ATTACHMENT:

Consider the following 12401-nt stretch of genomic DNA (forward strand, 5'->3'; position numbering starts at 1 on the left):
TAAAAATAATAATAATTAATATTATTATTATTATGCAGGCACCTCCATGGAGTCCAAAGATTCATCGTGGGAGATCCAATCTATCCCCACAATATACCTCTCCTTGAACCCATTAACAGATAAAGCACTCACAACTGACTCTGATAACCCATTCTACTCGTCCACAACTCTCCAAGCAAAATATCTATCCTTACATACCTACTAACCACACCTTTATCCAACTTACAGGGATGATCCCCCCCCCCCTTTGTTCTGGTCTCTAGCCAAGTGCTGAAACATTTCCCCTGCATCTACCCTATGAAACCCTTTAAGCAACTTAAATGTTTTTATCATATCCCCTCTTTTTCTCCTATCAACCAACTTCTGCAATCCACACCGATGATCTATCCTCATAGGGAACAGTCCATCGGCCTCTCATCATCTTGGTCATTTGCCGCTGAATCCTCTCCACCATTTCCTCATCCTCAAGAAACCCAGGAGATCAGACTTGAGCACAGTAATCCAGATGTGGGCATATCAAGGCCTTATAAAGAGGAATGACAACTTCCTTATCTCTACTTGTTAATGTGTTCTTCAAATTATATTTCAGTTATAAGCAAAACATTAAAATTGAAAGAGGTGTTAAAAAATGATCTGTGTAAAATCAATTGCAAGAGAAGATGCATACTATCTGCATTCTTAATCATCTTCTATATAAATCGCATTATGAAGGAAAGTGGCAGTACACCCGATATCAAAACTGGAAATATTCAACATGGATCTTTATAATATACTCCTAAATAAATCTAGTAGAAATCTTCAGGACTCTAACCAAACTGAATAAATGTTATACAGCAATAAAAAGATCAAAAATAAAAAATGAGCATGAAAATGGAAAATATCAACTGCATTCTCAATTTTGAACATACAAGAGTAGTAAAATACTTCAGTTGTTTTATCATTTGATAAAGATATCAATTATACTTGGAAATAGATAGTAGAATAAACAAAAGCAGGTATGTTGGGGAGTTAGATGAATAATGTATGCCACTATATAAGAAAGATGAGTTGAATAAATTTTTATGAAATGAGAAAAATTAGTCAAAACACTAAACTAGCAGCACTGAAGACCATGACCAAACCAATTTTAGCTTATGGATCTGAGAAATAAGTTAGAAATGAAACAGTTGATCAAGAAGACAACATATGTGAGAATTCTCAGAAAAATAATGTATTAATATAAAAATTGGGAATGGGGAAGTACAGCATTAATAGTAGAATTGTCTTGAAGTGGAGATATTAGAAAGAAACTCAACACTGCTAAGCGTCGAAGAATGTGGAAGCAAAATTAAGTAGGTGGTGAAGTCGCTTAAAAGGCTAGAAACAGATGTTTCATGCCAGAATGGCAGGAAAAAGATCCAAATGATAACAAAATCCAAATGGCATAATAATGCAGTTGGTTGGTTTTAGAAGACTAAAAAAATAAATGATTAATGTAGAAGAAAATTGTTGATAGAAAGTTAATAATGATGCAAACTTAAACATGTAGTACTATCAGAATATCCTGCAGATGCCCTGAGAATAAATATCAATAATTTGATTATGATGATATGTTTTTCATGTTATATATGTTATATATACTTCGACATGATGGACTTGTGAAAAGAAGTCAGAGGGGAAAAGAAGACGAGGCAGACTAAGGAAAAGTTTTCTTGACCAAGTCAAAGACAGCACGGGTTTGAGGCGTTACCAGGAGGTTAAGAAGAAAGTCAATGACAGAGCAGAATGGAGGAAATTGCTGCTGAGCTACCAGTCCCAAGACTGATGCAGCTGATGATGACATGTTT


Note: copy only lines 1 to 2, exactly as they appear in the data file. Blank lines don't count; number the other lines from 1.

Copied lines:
Consider the following 12401-nt stretch of genomic DNA (forward strand, 5'->3'; position numbering starts at 1 on the left):
TAAAAATAATAATAATTAATATTATTATTATTATGCAGGCACCTCCATGGAGTCCAAAGATTCATCGTGGGAGATCCAATCTATCCCCACAATATACCTCTCCTTGAACCCATTAACAGATAAAGCACTCACAACTGACTCTGATAACCCATTCTACTCGTCCACAACTCTCCAAGCAAAATATCTATCCTTACATACCTACTAACCACACCTTTATCCAACTTACAGGGATGATCCCCCCCCCCCTTTGTTCTGGTCTCTAGCCAAGTGCTGAAACATTTCCCCTGCATCTACCCTATGAAACCCTTTAAGCAACTTAAATGTTTTTATCATATCCCCTCTTTTTCTCCTATCAACCAACTTCTGCAATCCACACCGATGATCTATCCTCATAGGGAACAGTCCATCGGCCTCTCATCATCTTGGTCATTTGCCGCTGAATCCTCTCCACCATTTCCTCATCCTCAAGAAACCCAGGAGATCAGACTTGAGCACAGTAATCCAGATGTGGGCATATCAAGGCCTTATAAAGAGGAATGACAACTTCCTTATCTCTACTTGTTAATGTGTTCTTCAAATTATATTTCAGTTATAAGCAAAACATTAAAATTGAAAGAGGTGTTAAAAAATGATCTGTGTAAAATCAATTGCAAGAGAAGATGCATACTATCTGCATTCTTAATCATCTTCTATATAAATCGCATTATGAAGGAAAGTGGCAGTACACCCGATATCAAAACTGGAAATATTCAACATGGATCTTTATAATATACTCCTAAATAAATCTAGTAGAAATCTTCAGGACTCTAACCAAACTGAATAAATGTTATACAGCAATAAAAAGATCAAAAATAAAAAATGAGCATGAAAATGGAAAATATCAACTGCATTCTCAATTTTGAACATACAAGAGTAGTAAAATACTTCAGTTGTTTTATCATTTGATAAAGATATCAATTATACTTGGAAATAGATAGTAGAATAAACAAAAGCAGGTATGTTGGGGAGTTAGATGAATAATGTATGCCACTATATAAGAAAGATGAGTTGAATAAATTTTTATGAAATGAGAAAAATTAGTCAAAACACTAAACTAGCAGCACTGAAGACCATGACCAAACCAATTTTAGCTTATGGATCTGAGAAATAAGTTAGAAATGAAACAGTTGATCAAGAAGACAACATATGTGAGAATTCTCAGAAAAATAATGTATTAATATAAAAATTGGGAATGGGGAAGTACAGCATTAATAGTAGAATTGTCTTGAAGTGGAGATATTAGAAAGAAACTCAACACTGCTAAGCGTCGAAGAATGTGGAAGCAAAATTAAGTAGGTGGTGAAGTCGCTTAAAAGGCTAGAAACAGATGTTTCATGCCAGAATGGCAGGAAAAAGATCCAAATGATAACAAAATCCAAATGGCATAATAATGCAGTTGGTTGGTTTTAGAAGACTAAAAAAATAAATGATTAATGTAGAAGAAAATTGTTGATAGAAAGTTAATAATGATGCAAACTTAAACATGTAGTACTATCAGAATATCCTGCAGATGCCCTGAGAATAAATATCAATAATTTGATTATGATGATATGTTTTTCATGTTATATATGTTATATATACTTCGACATGATGGACTTGTGAAAAGAAGTCAGAGGGGAAAAGAAGACGAGGCAGACTAAGGAAAAGTTTTCTTGACCAAGTCAAAGACAGCACGGGTTTGAGGCGTTACCAGGAGGTTAAGAAGAAAGTCAATGACAGAGCAGAATGGAGGAAATTGCTGCTGAGCTACCAGTCCCAAGACTGATGCAGCTGATGATGACATGTTT